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How a Little Student Loan Deal Could Spell Big Trouble for Borrowers

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The Reuters headline is big and bold: “Wells Fargo to sell $8.5 billion of federal student loans to Navient.”

If you’re thinking, “It’s hard to get all worked up over an $8 billion deal when there’s more than $1.2 trillion-worth of loans out there,” think again.

The contracts that Wells Fargo Corporation is selling to Navient represent loans that were made under the now-defunct Federal Family Education Loan program. FFELs are government-guaranteed student loans that were originated by a network of banks and other private-sector lenders. Approximately $300 billion are currently outstanding, of which Navient is reportedly the single largest owner/administrator.

Government-guaranteed consumer debts—whether they take the form of residential mortgages or education loans—make for very appealing investments to yield-hungry but risk-averse investors. That’s because for all the reckless, politically-motivated bluster, everyone knows that when push comes to shove, the U.S. government always honors its financial obligations.

Navient should have little trouble financing this acquisition, probably the same way it and its former corporate parent, Sallie Mae, have financed much of their previous FFEL purchases: securitization. In this case, though, that task will be a tad less difficult to accomplish, thanks to the financing facility that Wells Fargo is setting up to help complete the sale.

So why should a deal that amounts to decimal dust in the scheme of things attract more than passing attention?

Well, ever since the feds terminated the costly FFEL program in 2010, the government has been lending money on a direct basis to college students and to their parents, to the tune of some $600 billion that now resides on the DOE’s balance sheet.

Given the recent shift in the balance of power to more conservative mindsets, it’s a safe bet that pressure will be brought to bear on the department to shrink the size of that balance sheet by selling all or part of its education-loan portfolio. The money the government borrowed to fund that activity in the first place would then be repaid from the proceeds.

The political benefit is obvious.

Loan sales worth $600 billion will generate enough cash to retire roughly the same amount of government borrowings. Therefore, the party that pulls that off can rightly claim to have engineered a substantial reduction in the national debt. (Of course, that doesn’t account for the forgone value of the deficit-reducing profits that this lending program continues to generate, but that’s a discussion for another day.)

If the DOE does indeed end up feeling compelled to lighten its load—which is likely because of the consistently high demand for Federal Direct Loans—what form would the transactions take and to whom would the contracts be sold? Hint: Look to the Wells Fargo-Navient deal for direction.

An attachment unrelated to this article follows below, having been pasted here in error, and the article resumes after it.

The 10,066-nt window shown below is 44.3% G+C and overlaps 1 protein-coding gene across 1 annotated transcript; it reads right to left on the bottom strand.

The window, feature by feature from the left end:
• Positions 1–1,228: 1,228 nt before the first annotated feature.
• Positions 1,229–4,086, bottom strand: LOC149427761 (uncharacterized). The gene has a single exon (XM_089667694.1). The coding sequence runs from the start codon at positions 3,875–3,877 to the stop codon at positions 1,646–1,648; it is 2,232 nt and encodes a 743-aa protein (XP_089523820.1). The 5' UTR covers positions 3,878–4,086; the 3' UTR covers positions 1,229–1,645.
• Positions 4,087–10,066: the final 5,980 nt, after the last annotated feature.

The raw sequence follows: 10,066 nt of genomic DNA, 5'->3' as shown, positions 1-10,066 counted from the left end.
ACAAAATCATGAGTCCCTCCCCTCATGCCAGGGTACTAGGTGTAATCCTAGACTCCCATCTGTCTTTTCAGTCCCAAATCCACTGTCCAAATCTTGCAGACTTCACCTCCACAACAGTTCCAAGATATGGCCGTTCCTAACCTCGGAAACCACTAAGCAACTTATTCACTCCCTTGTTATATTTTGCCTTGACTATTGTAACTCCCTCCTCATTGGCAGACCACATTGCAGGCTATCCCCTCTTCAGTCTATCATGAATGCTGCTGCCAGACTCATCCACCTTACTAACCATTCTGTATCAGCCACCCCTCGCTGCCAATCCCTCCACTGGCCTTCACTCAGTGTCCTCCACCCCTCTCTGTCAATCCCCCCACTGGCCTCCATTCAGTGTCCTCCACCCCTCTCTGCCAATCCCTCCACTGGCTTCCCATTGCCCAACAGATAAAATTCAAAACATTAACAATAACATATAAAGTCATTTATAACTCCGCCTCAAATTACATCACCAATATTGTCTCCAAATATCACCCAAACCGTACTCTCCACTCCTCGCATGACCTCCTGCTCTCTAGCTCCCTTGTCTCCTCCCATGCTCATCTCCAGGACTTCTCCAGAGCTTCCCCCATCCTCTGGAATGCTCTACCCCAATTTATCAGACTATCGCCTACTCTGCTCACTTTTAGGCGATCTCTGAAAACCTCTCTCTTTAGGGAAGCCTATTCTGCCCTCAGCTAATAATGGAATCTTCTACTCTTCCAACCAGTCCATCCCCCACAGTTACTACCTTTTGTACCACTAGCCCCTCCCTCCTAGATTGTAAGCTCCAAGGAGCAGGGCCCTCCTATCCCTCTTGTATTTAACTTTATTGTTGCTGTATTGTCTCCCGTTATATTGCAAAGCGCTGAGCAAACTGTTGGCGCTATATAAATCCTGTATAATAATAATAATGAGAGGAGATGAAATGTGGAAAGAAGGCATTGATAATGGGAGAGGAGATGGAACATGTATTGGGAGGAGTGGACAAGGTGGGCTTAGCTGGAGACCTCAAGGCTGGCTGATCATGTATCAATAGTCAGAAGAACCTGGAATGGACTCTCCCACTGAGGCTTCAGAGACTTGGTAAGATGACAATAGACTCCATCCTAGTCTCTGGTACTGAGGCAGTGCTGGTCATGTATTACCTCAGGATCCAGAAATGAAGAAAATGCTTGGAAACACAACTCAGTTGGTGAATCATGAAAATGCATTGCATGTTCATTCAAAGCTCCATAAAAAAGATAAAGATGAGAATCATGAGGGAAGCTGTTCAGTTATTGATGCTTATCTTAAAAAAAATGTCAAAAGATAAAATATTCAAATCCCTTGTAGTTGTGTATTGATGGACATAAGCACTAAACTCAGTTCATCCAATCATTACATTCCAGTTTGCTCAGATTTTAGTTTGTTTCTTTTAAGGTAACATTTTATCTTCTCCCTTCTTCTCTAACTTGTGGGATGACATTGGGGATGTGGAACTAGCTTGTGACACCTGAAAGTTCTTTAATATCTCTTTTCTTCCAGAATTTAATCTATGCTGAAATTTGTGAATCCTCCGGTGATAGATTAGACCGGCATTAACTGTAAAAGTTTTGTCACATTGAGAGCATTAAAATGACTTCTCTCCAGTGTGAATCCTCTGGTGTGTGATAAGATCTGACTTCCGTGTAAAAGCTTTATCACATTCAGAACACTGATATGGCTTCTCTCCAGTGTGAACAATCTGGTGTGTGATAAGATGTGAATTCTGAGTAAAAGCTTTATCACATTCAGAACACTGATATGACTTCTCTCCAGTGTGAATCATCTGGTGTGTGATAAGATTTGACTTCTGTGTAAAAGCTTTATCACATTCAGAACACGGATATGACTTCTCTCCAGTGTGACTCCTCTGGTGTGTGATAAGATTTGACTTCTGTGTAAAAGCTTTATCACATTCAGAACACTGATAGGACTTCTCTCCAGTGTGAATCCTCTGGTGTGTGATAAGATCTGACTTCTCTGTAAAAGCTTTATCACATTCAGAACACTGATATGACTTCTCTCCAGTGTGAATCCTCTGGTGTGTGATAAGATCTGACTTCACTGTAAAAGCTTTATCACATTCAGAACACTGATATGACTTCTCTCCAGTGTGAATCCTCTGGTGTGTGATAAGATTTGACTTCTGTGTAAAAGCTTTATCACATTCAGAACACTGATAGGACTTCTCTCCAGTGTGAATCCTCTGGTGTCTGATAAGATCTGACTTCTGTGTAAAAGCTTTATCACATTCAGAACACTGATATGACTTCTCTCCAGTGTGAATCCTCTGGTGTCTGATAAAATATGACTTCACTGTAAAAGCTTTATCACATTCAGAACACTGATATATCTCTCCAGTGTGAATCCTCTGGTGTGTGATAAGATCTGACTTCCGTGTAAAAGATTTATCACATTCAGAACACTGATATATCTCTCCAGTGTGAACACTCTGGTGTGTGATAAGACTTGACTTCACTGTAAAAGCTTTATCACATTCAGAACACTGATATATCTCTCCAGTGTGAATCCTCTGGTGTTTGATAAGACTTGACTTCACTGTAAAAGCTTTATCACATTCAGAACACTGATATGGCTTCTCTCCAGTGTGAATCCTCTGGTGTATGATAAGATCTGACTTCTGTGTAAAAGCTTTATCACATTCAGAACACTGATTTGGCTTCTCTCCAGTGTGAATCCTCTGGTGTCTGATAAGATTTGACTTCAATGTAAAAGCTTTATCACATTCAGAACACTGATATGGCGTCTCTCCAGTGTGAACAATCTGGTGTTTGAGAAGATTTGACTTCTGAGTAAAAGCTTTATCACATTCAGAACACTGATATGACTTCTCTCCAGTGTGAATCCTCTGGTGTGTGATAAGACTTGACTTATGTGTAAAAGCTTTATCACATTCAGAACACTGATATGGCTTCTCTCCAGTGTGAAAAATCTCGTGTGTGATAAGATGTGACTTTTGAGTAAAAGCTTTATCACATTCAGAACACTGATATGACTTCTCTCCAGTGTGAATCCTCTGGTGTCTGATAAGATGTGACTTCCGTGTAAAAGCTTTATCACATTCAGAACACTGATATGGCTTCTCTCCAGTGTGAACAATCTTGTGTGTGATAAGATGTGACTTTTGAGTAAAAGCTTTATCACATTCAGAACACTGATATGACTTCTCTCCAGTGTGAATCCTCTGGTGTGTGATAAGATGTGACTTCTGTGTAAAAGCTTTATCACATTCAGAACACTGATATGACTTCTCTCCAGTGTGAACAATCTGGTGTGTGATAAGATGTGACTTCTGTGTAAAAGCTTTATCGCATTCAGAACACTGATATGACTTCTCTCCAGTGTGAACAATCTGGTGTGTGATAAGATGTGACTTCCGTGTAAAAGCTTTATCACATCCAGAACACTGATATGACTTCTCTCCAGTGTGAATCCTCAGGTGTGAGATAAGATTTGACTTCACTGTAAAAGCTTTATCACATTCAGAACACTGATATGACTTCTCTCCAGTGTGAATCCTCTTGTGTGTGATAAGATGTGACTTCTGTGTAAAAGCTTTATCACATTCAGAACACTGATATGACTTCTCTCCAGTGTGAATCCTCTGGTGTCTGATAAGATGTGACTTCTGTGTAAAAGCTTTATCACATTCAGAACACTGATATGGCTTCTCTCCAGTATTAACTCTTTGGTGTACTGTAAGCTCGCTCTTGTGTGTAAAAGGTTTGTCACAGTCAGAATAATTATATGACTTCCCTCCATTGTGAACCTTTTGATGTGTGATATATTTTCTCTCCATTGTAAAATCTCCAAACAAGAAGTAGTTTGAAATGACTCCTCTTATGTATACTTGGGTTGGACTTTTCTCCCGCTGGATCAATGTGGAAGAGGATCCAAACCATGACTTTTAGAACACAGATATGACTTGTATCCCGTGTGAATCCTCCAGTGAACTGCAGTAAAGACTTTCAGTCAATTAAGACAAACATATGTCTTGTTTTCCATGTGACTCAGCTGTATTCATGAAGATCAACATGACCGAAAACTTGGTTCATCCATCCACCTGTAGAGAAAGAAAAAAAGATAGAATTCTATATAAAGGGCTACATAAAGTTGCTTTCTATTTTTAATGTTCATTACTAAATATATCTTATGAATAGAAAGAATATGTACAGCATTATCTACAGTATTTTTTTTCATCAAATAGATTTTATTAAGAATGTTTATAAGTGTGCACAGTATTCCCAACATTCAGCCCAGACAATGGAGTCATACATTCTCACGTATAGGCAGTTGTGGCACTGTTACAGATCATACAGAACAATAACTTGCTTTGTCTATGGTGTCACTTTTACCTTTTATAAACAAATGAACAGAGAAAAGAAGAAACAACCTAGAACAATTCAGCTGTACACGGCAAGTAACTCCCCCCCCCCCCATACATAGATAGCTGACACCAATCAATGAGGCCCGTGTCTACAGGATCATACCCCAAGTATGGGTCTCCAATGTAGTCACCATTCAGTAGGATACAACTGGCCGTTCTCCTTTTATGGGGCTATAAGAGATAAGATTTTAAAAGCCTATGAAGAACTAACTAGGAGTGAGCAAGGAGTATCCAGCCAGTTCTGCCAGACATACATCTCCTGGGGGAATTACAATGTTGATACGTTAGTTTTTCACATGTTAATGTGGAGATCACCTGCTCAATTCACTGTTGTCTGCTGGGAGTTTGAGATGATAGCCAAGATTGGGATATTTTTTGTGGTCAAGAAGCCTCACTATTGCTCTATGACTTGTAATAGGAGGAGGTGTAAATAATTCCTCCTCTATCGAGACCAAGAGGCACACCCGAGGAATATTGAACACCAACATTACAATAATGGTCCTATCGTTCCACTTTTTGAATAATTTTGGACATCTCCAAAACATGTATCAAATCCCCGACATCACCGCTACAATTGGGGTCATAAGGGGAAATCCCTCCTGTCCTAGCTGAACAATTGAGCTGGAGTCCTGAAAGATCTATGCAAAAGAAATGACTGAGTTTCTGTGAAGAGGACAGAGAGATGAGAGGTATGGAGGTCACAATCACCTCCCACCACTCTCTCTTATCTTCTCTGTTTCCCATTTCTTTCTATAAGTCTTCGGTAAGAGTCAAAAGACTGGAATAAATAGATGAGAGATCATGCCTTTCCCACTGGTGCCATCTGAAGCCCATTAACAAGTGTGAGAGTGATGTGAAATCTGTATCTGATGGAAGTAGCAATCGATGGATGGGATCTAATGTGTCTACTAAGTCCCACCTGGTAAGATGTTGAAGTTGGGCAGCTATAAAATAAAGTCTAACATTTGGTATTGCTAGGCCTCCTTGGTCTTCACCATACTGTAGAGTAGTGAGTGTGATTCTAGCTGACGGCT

And therein lies the problem.

What About the Borrowers?

The reason why so many loan-servicing companies are the subject of consumer ire and regulatory action is because these firms first attend to the interests of their benefactors—the lenders and investors that originate and own the loans—before those of financially distressed borrowers in need of assistance or the taxpayers who are left holding the bag when they end up defaulting.

So when lawmakers talk about reducing the deficit and if downsizing the DOE’s portfolio becomes an integral component of their plan for accomplishing that, it’s important they use the size of a prospective deal to good advantage.

Loan originators that negotiate their own financing transactions are in the best position to bargain for terms that can reasonably satisfy everyone’s interests. In this instance, the DOE would get to pay off its debts, investors would earn a fair rate of return with little downside risk (thanks to the government’s backstop) and distressed borrowers would gain unfettered access to the relief they need. (Of course, the financial-services industry stands to make a fortune in investment banking fees for putting that all together, but that too is another matter for another day.)

The point is this: That “little” deal between Wells Fargo and Navient is a harbinger of things to come. Sometime soon, a mass of Federal Direct Loans is going to find its way into the private sector. When that happens, let’s hope that lawmakers will have already devised a plan that does right by borrowers and taxpayers alike.

This story is an Op/Ed contribution to Credit.com and does not necessarily represent the views of the company or its partners.

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  • KWilson

    Actually DOE is the Dept of Energy, ED is the Dept of Education. If ED does sell it’s direct loan portfolio it will still have to be serviced with the same borrower protections such as deferment, forbearance and due diligence of delinquent borrowers otherwise the guarantee will be lost and the loans will lose their value. It likely won’t even be moved to a different servicer as a result of sale so it will be transparent to borrowers. There isn’t anything new about the Wells-Navient sale. These transaction happened all the time prior to the end of new FFEL originations and have continued after. ED doesn’t have to look at that particular sale to understand how to sell their direct loan portfolio.

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